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Market Systems
Market Systems

The Stigma of Subsidies

Mon, July 3, 2017
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Bronwyn Irwin
Global Practice Leader
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This post is the first in a Microlinks-Agrilinks collaboration series for "Markets Month," which will explore market systems trends throughout the month of July.

We have a stigma problem in the market systems community — the stigma of subsidies. We are almost ashamed to say the word and certainly embarrassed to admit that we use them, but our projects are inherently subsidies. As implementers of a market systems facilitation approach, we design our projects to be sustainable with built-in exit strategies for our support. We minimize direct involvement with value chain actors, only engaging where needed and avoiding inserting ourselves into the market system. But to really learn from each other on how to implement market systems facilitation, we need to talk more about project subsidies and where and how we use them to effect systemic change and engage public and private market actors. This point was emphasized by participants in the USAID Market Systems Global Learning and Evidence Exchange (GLEE) in Dakar, Senegal in early June.

When we talk about our work, we tend to conceal our subsidies and instead accentuate the shifts in the behavior of market actors and changes in the market system that result from our facilitation, talking in vague terms about our role. Of course, there are many contexts in which is it appropriate to focus on our impact, but within the market systems community and especially when we are sharing learning at conferences and in blogs, we can deepen our mutual understanding by talking about the thing we instinctively want to hide. We should center our conversations on subsidies — where they are applied, what measures we take to ensure they are “smart,” and how we design subsidies to strengthen the inclusiveness and development impact of our activities.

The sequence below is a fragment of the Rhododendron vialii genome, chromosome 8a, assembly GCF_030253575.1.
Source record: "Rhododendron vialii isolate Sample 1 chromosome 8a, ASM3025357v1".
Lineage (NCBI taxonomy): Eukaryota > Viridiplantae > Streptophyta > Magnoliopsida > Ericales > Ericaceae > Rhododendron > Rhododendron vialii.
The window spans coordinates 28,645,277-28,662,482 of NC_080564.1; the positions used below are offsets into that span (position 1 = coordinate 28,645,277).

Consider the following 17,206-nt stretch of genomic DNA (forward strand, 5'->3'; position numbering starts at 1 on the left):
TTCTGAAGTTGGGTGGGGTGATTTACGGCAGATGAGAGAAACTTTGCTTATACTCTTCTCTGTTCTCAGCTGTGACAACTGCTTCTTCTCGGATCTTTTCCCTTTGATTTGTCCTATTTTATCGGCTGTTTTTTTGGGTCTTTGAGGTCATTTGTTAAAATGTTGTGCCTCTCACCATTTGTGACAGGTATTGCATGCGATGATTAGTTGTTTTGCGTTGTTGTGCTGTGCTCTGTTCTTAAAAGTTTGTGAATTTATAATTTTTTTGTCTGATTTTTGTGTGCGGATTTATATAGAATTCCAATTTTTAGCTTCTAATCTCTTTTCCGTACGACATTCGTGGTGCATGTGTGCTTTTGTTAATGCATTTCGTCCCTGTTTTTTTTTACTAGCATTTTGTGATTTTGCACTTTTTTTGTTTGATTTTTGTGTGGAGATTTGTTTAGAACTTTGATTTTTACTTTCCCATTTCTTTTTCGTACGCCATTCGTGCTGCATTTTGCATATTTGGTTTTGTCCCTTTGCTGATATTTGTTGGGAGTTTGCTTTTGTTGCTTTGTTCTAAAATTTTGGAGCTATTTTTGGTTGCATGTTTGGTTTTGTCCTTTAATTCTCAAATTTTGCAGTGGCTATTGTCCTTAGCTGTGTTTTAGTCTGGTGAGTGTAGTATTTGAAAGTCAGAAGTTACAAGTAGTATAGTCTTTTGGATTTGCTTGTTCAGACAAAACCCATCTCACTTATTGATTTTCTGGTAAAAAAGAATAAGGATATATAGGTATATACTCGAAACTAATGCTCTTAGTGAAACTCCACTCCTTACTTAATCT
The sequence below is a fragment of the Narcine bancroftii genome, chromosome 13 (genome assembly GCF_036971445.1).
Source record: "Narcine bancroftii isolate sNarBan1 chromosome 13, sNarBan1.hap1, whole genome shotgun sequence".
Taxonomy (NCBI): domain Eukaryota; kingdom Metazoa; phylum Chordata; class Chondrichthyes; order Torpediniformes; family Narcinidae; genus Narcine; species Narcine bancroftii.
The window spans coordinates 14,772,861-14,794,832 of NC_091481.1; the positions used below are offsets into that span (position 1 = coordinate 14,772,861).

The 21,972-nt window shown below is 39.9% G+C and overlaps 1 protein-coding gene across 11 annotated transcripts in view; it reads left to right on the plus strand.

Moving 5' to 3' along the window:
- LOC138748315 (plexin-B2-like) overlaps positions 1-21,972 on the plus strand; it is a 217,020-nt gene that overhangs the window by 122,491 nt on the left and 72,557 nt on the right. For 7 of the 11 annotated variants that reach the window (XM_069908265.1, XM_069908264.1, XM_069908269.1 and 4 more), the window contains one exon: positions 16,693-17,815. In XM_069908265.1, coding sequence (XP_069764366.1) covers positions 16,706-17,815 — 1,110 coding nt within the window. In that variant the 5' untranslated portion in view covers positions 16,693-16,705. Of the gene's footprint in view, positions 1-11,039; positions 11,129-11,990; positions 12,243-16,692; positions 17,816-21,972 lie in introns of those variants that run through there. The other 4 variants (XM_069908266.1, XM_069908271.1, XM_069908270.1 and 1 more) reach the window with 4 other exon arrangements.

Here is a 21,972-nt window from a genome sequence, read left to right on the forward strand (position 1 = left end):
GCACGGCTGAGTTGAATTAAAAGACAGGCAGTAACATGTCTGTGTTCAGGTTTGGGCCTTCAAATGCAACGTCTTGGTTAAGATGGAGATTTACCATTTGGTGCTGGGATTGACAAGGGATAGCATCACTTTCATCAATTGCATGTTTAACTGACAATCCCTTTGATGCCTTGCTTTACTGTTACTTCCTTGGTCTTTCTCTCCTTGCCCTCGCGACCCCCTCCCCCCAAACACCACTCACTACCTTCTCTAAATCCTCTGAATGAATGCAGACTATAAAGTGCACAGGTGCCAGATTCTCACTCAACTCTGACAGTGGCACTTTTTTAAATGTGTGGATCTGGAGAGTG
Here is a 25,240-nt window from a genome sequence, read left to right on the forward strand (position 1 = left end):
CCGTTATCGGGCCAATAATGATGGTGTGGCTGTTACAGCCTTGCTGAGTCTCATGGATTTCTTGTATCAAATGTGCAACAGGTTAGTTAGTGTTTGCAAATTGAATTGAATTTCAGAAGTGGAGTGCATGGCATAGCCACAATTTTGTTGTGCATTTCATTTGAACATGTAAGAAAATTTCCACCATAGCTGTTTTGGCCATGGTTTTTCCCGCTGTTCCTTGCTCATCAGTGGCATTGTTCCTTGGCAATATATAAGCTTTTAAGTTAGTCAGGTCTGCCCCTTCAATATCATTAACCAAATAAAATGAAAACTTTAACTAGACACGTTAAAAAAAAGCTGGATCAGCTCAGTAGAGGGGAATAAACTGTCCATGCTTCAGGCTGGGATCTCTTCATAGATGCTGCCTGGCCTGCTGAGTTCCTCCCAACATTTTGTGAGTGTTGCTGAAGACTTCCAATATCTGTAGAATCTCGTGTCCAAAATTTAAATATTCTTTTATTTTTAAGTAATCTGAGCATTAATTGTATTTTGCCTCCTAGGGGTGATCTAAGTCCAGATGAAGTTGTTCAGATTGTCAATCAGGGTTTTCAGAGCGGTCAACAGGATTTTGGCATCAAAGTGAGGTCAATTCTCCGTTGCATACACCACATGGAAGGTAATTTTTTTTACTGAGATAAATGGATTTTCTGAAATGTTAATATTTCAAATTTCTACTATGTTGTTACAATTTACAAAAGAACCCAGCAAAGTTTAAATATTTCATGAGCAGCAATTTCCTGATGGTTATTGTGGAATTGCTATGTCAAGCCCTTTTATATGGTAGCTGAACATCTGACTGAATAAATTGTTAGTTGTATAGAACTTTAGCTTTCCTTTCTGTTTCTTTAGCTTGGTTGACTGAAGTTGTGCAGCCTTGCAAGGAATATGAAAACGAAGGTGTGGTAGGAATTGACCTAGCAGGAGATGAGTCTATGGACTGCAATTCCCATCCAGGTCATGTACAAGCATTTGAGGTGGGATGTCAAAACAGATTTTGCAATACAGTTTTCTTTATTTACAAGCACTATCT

There were many of these direct discussions at the Market Systems GLEE on how project subsidies have been engaged, including the work of the USAID Southern Africa Seed Trade project. The Seed Trade project has supported Zambia’s national seed authority, the Seed Certification and Control Institute (SCCI), to create an online seed lab that greatly reduces the time and cost of registering, testing, and certifying seed by making it possible for seed companies to apply for seed growers’ licenses online, enabling seed inspectors to submit their inspection reports in “real time,” and granting seed companies online access to their testing results. The platform also eliminated the gray market for seed certificates from strengthened processes. The resulting cost savings benefit seed companies and the improved access to affordable quality seed benefits producers in Zambia and across the region. The online seed lab has also strengthened Zambia SCCI’s application for Organisation for Economic Co-operation and Development (OECD) accreditation, which would further expand opportunities for Zambia seed exports.